In On The Road with Saint Augustine, James K.A. Smith, through the works of Augustine, illustrates how that parable is the story of all of us. Every child of God, believer and nonbeliever, is longing to come home, tohave the Father throw his arms around us and kiss us.
The Fool and the Heretic is the product of these discussions. It is essentially a print version of the public events that The Colossian Forum has arranged over the past several years. I was curious and motivated to see what these two have written, hoping to see an example of a path to bring the two sides of the creation-evolution disagreement together.
Charles Camosy writes his book in light of our current cultural experience. Camosy’s focus is neither political nor partisan. His aim is to articulate a moral vision for America that is grounded in the value of life as an inherent good from God.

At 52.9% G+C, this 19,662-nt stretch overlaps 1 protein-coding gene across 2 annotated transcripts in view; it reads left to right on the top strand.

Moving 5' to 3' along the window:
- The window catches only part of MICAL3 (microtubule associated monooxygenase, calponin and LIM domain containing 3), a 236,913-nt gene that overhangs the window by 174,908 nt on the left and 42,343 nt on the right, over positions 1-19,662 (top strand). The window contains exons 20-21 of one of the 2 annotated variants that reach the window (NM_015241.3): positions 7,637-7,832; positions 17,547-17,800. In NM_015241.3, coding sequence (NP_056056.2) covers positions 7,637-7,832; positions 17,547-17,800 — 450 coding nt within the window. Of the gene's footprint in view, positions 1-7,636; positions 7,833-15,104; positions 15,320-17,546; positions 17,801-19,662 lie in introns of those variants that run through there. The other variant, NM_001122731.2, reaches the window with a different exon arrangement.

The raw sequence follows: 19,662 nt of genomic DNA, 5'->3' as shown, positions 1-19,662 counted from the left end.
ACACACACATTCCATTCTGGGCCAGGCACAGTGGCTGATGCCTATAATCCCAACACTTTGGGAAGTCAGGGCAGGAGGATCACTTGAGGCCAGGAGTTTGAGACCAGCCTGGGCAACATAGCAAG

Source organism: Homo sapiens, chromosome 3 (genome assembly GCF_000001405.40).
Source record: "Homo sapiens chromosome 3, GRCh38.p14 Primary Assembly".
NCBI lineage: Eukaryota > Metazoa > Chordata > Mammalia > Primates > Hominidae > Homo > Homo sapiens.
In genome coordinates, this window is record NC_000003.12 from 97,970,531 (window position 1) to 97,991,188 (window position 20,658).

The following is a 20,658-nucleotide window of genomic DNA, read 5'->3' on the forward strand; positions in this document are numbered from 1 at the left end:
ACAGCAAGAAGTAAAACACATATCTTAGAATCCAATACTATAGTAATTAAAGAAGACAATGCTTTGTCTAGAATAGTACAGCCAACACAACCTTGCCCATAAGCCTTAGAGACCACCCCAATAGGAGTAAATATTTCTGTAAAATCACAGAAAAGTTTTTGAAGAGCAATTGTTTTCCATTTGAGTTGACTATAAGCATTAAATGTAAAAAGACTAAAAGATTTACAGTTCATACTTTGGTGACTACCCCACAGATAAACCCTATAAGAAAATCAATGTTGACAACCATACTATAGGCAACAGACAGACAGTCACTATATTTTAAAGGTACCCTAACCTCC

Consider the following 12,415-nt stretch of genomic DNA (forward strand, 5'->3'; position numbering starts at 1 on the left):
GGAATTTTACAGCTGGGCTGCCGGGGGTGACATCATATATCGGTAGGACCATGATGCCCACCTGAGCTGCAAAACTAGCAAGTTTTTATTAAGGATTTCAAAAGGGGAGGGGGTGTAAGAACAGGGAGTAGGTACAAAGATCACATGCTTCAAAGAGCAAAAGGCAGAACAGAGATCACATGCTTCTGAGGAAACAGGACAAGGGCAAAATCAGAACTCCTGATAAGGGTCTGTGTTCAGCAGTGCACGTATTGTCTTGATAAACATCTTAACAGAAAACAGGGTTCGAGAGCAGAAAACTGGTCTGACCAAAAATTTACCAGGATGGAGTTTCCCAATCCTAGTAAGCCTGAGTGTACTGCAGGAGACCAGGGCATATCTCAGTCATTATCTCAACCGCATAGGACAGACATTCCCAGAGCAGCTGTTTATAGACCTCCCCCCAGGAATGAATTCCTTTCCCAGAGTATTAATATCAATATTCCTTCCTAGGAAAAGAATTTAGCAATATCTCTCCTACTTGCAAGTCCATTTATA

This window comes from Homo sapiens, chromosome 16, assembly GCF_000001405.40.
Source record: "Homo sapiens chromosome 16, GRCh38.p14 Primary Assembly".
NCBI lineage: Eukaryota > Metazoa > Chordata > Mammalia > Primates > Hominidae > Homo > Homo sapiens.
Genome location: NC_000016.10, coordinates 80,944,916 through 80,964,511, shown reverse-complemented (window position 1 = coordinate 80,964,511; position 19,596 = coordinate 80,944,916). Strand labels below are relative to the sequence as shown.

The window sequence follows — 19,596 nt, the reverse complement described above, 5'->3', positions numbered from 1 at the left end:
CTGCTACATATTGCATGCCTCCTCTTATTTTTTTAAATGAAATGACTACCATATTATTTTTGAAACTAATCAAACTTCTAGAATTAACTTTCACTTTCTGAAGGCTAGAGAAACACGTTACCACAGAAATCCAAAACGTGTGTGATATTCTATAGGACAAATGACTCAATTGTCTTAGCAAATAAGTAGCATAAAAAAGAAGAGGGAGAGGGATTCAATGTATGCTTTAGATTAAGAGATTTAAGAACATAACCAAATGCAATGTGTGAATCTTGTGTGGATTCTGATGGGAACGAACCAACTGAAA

In Jonathan Lear’s book, he puts front and center the paradox of how a culture carries on when everything which has sustained it has crumbled away, or—in the case of the Crow people—been taken from it.
Prior explains in her introduction that though “spoilers abound,” the book is designed for those who have yet to read the books she writes about, as well as for those who have already read them. I found this to be true. In reading Prior’s book, I was given a fresh view on books I’d already read, and was encouraged even more to read those I hadn’t, despite the abounding spoilers.
In his excellent essay about why people ought to read old books, C.S. Lewis recommends that all readers should read them as much as they do contemporary ones.1 He writes, “It is a good rule, …